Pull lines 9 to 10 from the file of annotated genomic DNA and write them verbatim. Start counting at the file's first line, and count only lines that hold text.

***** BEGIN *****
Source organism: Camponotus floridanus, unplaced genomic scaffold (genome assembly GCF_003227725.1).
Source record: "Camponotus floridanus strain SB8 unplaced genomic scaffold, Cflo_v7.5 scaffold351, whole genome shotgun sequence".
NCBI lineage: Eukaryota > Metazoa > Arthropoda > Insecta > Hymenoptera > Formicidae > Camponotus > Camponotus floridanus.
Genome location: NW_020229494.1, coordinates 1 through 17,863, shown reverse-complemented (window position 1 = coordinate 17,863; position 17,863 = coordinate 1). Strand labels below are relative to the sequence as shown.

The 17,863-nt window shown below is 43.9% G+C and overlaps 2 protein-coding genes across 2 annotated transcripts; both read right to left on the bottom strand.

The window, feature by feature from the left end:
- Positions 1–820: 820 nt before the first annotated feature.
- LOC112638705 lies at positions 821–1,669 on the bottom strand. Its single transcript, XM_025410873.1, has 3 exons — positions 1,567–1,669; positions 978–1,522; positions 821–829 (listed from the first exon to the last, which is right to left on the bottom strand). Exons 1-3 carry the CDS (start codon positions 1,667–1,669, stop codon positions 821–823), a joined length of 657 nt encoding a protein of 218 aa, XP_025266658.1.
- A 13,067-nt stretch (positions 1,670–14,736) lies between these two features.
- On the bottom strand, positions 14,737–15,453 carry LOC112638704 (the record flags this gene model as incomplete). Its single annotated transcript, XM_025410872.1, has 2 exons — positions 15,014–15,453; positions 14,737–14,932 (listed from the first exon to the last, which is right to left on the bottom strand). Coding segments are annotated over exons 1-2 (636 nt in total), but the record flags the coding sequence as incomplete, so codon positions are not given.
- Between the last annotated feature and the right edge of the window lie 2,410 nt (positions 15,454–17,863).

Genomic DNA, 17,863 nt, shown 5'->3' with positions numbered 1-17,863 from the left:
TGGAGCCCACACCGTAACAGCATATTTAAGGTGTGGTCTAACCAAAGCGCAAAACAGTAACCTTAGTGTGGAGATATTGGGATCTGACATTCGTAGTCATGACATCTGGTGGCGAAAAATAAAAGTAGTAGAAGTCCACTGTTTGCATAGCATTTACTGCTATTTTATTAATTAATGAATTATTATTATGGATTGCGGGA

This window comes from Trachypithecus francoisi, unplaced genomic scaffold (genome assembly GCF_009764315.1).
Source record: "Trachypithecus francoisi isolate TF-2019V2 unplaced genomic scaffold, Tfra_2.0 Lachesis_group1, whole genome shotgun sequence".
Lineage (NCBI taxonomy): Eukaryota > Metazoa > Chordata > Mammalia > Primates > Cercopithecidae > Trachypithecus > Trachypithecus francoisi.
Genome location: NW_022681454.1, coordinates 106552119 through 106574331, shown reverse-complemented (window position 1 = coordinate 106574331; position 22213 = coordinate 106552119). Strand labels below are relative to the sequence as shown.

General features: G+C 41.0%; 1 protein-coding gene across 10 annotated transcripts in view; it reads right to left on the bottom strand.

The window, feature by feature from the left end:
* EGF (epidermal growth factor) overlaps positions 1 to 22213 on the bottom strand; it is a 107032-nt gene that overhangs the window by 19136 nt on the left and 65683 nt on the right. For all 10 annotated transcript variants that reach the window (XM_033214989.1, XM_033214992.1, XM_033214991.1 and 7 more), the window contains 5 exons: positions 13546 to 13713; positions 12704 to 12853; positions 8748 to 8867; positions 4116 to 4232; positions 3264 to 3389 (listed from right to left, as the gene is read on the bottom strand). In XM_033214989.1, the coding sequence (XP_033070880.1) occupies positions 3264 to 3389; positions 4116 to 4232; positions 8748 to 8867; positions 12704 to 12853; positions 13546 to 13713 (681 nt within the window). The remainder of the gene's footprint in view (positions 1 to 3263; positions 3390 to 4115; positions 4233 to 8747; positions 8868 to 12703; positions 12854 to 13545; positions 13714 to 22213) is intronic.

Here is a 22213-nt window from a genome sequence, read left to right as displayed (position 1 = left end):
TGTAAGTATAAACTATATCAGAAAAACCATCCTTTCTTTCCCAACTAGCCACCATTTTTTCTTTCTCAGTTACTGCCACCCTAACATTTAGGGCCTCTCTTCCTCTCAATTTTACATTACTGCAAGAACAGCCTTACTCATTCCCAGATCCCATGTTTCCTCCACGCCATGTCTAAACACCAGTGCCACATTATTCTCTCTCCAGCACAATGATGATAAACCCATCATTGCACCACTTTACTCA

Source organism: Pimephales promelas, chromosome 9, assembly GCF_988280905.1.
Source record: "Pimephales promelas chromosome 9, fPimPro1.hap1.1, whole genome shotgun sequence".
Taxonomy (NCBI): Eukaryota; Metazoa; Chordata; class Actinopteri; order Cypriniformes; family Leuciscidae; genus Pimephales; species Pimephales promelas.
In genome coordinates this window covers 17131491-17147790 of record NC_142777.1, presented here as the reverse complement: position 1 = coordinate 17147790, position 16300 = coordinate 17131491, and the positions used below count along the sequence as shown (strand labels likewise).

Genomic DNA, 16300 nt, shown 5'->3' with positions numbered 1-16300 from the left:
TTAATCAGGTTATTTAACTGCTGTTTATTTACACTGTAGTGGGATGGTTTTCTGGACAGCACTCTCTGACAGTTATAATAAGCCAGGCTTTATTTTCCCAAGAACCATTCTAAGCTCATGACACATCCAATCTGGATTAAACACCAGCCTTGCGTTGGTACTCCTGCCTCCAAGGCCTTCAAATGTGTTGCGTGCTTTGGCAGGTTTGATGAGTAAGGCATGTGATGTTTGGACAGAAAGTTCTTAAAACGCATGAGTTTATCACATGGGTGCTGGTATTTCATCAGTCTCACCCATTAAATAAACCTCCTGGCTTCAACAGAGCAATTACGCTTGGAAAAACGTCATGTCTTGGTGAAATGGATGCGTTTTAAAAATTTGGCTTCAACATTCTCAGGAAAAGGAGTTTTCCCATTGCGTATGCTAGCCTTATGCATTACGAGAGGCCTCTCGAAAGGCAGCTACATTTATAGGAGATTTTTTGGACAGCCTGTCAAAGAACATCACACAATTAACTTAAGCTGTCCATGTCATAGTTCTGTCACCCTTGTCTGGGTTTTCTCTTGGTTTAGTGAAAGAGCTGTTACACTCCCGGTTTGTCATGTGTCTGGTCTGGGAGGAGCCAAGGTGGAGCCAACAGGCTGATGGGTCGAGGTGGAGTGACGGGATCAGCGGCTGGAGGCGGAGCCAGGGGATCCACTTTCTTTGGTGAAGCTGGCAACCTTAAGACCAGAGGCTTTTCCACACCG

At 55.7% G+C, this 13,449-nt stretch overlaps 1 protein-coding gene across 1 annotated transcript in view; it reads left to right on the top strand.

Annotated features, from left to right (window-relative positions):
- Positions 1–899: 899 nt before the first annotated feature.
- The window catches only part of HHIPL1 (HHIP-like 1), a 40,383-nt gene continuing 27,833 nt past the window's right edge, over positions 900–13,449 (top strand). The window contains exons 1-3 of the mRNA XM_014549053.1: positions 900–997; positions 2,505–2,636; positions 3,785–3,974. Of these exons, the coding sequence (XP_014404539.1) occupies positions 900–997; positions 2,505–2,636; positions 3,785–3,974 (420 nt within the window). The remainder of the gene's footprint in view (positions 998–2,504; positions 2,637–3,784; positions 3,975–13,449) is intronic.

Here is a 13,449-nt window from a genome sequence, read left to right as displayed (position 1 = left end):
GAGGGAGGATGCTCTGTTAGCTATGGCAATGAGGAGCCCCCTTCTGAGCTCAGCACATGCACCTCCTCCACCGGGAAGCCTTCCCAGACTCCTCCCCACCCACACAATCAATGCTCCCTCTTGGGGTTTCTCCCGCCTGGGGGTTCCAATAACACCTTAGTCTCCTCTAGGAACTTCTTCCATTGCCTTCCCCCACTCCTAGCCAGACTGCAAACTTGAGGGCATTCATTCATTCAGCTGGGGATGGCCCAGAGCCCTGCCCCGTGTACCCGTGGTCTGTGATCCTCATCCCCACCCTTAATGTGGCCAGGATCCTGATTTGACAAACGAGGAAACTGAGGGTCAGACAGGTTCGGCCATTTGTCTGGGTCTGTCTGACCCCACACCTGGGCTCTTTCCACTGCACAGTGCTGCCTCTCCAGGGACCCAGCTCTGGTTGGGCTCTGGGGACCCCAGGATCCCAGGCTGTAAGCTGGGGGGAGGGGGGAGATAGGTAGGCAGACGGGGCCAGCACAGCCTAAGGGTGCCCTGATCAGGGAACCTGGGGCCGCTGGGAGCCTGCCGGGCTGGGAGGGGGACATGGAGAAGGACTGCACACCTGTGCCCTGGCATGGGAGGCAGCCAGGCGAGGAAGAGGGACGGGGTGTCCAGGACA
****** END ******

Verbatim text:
- A 13,067-nt stretch (positions 1,670–14,736) lies between these two features.
- On the bottom strand, positions 14,737–15,453 carry LOC112638704 (the record flags this gene model as incomplete). Its single annotated transcript, XM_025410872.1, has 2 exons — positions 15,014–15,453; positions 14,737–14,932 (listed from the first exon to the last, which is right to left on the bottom strand). Coding segments are annotated over exons 1-2 (636 nt in total), but the record flags the coding sequence as incomplete, so codon positions are not given.